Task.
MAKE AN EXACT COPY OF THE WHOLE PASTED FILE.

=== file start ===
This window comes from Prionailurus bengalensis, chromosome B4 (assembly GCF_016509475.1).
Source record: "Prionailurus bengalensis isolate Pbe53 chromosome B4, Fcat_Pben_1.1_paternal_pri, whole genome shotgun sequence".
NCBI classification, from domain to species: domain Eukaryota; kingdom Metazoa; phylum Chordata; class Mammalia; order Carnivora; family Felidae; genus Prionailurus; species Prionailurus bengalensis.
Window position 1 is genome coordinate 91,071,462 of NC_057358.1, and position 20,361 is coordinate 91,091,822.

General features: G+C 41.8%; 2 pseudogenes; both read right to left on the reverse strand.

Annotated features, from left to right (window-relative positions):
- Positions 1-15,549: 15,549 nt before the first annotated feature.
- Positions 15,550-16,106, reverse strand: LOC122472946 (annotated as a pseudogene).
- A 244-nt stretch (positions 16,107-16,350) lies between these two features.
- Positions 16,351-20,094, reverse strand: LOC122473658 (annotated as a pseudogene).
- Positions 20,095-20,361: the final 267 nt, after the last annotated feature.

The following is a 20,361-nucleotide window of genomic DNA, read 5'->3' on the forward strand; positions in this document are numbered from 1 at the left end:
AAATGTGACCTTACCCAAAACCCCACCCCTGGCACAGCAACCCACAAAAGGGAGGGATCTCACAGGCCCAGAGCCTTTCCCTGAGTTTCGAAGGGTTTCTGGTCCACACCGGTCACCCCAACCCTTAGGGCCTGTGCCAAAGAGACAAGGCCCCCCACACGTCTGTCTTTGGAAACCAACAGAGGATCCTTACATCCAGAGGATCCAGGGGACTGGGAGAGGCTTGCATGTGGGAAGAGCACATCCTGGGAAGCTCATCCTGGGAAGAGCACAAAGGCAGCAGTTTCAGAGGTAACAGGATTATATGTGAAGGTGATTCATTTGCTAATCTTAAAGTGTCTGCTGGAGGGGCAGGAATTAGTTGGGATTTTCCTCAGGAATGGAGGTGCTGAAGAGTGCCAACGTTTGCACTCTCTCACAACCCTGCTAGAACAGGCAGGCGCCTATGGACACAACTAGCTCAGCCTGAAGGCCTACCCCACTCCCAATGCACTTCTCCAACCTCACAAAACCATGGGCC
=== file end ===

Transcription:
This window comes from Prionailurus bengalensis, chromosome B4 (assembly GCF_016509475.1).
Source record: "Prionailurus bengalensis isolate Pbe53 chromosome B4, Fcat_Pben_1.1_paternal_pri, whole genome shotgun sequence".
NCBI classification, from domain to species: domain Eukaryota; kingdom Metazoa; phylum Chordata; class Mammalia; order Carnivora; family Felidae; genus Prionailurus; species Prionailurus bengalensis.
Window position 1 is genome coordinate 91,071,462 of NC_057358.1, and position 20,361 is coordinate 91,091,822.

General features: G+C 41.8%; 2 pseudogenes; both read right to left on the reverse strand.

Annotated features, from left to right (window-relative positions):
- Positions 1-15,549: 15,549 nt before the first annotated feature.
- Positions 15,550-16,106, reverse strand: LOC122472946 (annotated as a pseudogene).
- A 244-nt stretch (positions 16,107-16,350) lies between these two features.
- Positions 16,351-20,094, reverse strand: LOC122473658 (annotated as a pseudogene).
- Positions 20,095-20,361: the final 267 nt, after the last annotated feature.

The following is a 20,361-nucleotide window of genomic DNA, read 5'->3' on the forward strand; positions in this document are numbered from 1 at the left end:
AAATGTGACCTTACCCAAAACCCCACCCCTGGCACAGCAACCCACAAAAGGGAGGGATCTCACAGGCCCAGAGCCTTTCCCTGAGTTTCGAAGGGTTTCTGGTCCACACCGGTCACCCCAACCCTTAGGGCCTGTGCCAAAGAGACAAGGCCCCCCACACGTCTGTCTTTGGAAACCAACAGAGGATCCTTACATCCAGAGGATCCAGGGGACTGGGAGAGGCTTGCATGTGGGAAGAGCACATCCTGGGAAGCTCATCCTGGGAAGAGCACAAAGGCAGCAGTTTCAGAGGTAACAGGATTATATGTGAAGGTGATTCATTTGCTAATCTTAAAGTGTCTGCTGGAGGGGCAGGAATTAGTTGGGATTTTCCTCAGGAATGGAGGTGCTGAAGAGTGCCAACGTTTGCACTCTCTCACAACCCTGCTAGAACAGGCAGGCGCCTATGGACACAACTAGCTCAGCCTGAAGGCCTACCCCACTCCCAATGCACTTCTCCAACCTCACAAAACCATGGGCC